Mac 101: Going Commando with Command-key shortcuts in Mac OS X
One of the adjustments those new to the Mac need to make is to familiarize themselves with the Command key. Although I switch hit and use Windows at work and a Mac when I'm not working, I've always preferred it over Control. Its proximity next to the space bar allows me to use my thumb, as opposed to my pinky finger with the Control key, for keyboard shortcuts. I find it particularly faster for copying and pasting.
The clover-looking key (it's actually an infinite loop), which had always been accompanied by an Apple logo until recently, sometimes behaves in ways similar to the Control key in the Windows world. At other times, however, it doesn't. Whether you're a recent Mac switcher or a seasoned Mac user, here are some shortcuts using the Command key to help you speed your way through tasks.
In Safari and Firefox, right-clicking on any word or set of words will allow you to do a Google search on it. In Firefox, this search will open up in another tab. Safari's default behavior, however, returns search results in the same tab or window that you're working on. No fear, however, for the Command key is here: holding down the command key while right clicking on the Google search option will open the search in a new tab.
Similarly, attaching the Command key to normal clicking (not right-clicking) in Safari will open up sites in another tab. This includes Command clicking on links on a site, your browsing history as well as sites within a bookmark folder, which will open up all sites within the folder in a different tab.
Like Command clicking on a link in Safari, Command-clicking on any Finder folder will open it in a new Finder window. If you do this with a stack in the dock, you'll be taken to the root folder of the stack. Command clicking on Finder folders also works with Folders displayed on the Path Bar of a Finder window (if you don't already have this enabled, you can do so by clicking on "View" and select "Show Path Bar").
One other useful Finder shortcut that I commonly use is Command-Delete. This will move selected files or folders to the trash, similar to clicking on the delete key on a Windows-based computer.
I have the "Automatically sync when this iPod/iPhone is connected" option enabled on most of my iPods and my iPhone. Most of the time, I use my Mac to charge my iPhone (instead of a wall plug), so charging also helps keep me up to date on my music and Podcasts. However, there are situations where I don't want my iPhone to automatically sync. For instance, I may have a particular Podcast that I want to listen to again, and my Podcast settings call for only the latest episode to be kept. To prevent your iPod/iPhone from automatically syncing, use the Command-Option key combination as you connect it to your computer.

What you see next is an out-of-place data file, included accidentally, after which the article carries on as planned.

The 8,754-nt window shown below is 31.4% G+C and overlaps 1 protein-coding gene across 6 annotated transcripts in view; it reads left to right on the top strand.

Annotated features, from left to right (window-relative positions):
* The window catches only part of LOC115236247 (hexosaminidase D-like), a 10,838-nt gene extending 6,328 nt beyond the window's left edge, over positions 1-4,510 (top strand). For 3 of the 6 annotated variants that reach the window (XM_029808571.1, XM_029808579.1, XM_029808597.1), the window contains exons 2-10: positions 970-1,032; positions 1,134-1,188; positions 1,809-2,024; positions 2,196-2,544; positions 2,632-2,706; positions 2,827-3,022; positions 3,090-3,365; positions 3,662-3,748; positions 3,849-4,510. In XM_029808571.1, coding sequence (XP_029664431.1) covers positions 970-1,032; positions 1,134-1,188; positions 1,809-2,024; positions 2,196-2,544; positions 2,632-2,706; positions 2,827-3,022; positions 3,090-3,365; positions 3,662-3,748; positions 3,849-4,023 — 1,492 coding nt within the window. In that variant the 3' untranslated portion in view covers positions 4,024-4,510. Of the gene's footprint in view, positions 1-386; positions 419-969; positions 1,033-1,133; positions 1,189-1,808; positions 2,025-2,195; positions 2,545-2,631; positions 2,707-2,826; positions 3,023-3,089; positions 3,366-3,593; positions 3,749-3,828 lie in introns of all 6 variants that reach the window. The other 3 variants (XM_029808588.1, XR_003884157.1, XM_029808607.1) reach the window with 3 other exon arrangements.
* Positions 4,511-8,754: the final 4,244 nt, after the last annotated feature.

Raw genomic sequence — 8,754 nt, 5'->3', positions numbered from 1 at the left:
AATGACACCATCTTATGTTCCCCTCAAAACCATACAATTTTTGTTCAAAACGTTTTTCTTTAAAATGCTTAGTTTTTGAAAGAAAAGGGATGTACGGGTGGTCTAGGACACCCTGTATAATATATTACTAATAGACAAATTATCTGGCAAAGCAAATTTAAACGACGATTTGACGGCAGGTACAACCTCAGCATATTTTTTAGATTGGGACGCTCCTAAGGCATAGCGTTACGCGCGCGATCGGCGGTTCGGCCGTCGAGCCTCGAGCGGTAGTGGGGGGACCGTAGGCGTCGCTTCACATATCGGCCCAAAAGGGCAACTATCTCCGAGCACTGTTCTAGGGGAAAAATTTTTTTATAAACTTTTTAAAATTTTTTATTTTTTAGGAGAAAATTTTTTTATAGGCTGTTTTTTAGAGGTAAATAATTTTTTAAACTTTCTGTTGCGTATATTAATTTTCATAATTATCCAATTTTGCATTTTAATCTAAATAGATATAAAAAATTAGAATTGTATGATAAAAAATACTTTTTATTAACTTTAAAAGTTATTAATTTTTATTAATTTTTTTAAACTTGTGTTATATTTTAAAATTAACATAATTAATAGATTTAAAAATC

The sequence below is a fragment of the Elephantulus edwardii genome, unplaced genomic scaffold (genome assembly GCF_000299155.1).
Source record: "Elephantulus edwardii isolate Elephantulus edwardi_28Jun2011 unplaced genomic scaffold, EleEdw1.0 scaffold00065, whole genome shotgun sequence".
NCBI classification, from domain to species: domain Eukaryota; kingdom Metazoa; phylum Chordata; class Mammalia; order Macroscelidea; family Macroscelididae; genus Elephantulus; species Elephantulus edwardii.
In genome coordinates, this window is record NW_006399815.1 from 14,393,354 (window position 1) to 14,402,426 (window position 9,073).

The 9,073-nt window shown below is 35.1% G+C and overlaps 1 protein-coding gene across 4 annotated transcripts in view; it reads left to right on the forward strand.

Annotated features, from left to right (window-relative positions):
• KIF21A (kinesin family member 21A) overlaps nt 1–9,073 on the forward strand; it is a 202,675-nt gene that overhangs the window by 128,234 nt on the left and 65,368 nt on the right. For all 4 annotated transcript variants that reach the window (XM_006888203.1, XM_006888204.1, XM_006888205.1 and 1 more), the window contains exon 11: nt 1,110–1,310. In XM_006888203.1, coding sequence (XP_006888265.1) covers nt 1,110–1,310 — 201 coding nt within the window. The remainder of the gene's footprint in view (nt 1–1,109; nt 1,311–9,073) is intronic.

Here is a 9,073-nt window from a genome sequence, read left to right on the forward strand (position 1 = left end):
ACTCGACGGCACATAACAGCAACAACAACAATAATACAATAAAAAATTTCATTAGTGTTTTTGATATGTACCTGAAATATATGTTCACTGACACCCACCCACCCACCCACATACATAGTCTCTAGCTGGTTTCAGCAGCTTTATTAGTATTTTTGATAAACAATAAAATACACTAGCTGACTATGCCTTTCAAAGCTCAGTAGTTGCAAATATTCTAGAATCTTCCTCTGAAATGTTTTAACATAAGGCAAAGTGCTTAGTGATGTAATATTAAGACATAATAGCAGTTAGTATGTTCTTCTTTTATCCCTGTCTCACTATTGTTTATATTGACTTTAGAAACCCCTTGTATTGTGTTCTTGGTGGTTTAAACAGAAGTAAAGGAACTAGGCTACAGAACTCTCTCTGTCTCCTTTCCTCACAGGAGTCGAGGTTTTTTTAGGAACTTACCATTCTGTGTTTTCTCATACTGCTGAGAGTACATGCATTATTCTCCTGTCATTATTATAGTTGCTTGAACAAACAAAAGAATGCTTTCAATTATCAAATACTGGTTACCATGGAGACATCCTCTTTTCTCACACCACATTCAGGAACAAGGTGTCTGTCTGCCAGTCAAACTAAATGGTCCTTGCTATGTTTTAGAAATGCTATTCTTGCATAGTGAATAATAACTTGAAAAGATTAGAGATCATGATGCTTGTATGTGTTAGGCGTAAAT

Another iTunes shortcut I've found handy is Command-Option-1. This key combination will bring up the main iTunes window, which is handy if you happen to close it or if you're browsing a playlist in another window (which you can do by double-clicking on a playlist).
Similar to how Command-Option-1 will display the iTunes window, Command-1 in iChat will display your buddy list. Say you close your iChat buddy list, but you leave your chat window open (or windows, if you don't collect all of them in a single window). In this situation, clicking on the iChat icon in the dock will show your chat window(s), not your buddy list. When clicked on in the dock, iChat's UI behavior is to display your buddy list if a chat window is minimized to the dock.
Although you have buddies on your list, you may opt to chat with them at your willing. In addition to mousing your way to make yourself invisible, you can also use Control-Command-I key combination.
One feature from the iWork suite that runs circles around its Microsoft "format painter" counterpart is its style-based copying and pasting. It works not only on text sizes and colors, but on charts and other objects as well.
- The "Copy Style," via the Command-Option-C key combination, allows you to copy the style of "these words."
- And through "Paste Style," via Command-Option-V, paste the style of "these words" to "this set of words" to make it look like "this set of words."
- However if you want to paste "these words" somewhere and them look like "this set of words," you can do this with the "Paste and Match Style." Its shortcut is Command-Option-Shift-V
Other handy shortcuts that work across the iWork suite of apps are Command-T, which brings up the font selection panel, as well as Command-Option-I, which shows Inspector palette for the app.
Most of the time, I run Parallels Desktop in a window mode, dragging and dropping files, as well as copying and pasting text, between Mac OS X and Windows XP. However, there are times that I need to fully immerse myself and zone-in on Windows XP (I know, frightening, ain't it?), which is when I'll put it in full screen. To pull yourself into and out of the Windows XP full screen warp zone in Parallels Desktop 5.0, hit Option-Command-Enter; for Parallels 4.0, it's just Option-Enter.
One more thing...
Actually, make that two more things. One of my favorite things about Mac OS X is the consistency with how you could tinker and adjust an app to your liking. In the Windows world, doing this may require you to navigate to the edit menu and select preferences, or clicking on tools and then selecting options. With very few exceptions, in Mac OS X, you just need to select "Preferences" from the app's menu (i.e., Keynote -- Preferences and iMovie -- Preferences). The shortcut to each of your app's preferences is Command-, (not a typo -- it's Command-Comma).
And if a particular app happens to be acting up on you, you can force quit it with Command-Option-Escape. This is the rough Mac OS X equivalent to Windows' Control-Alt-Delete.
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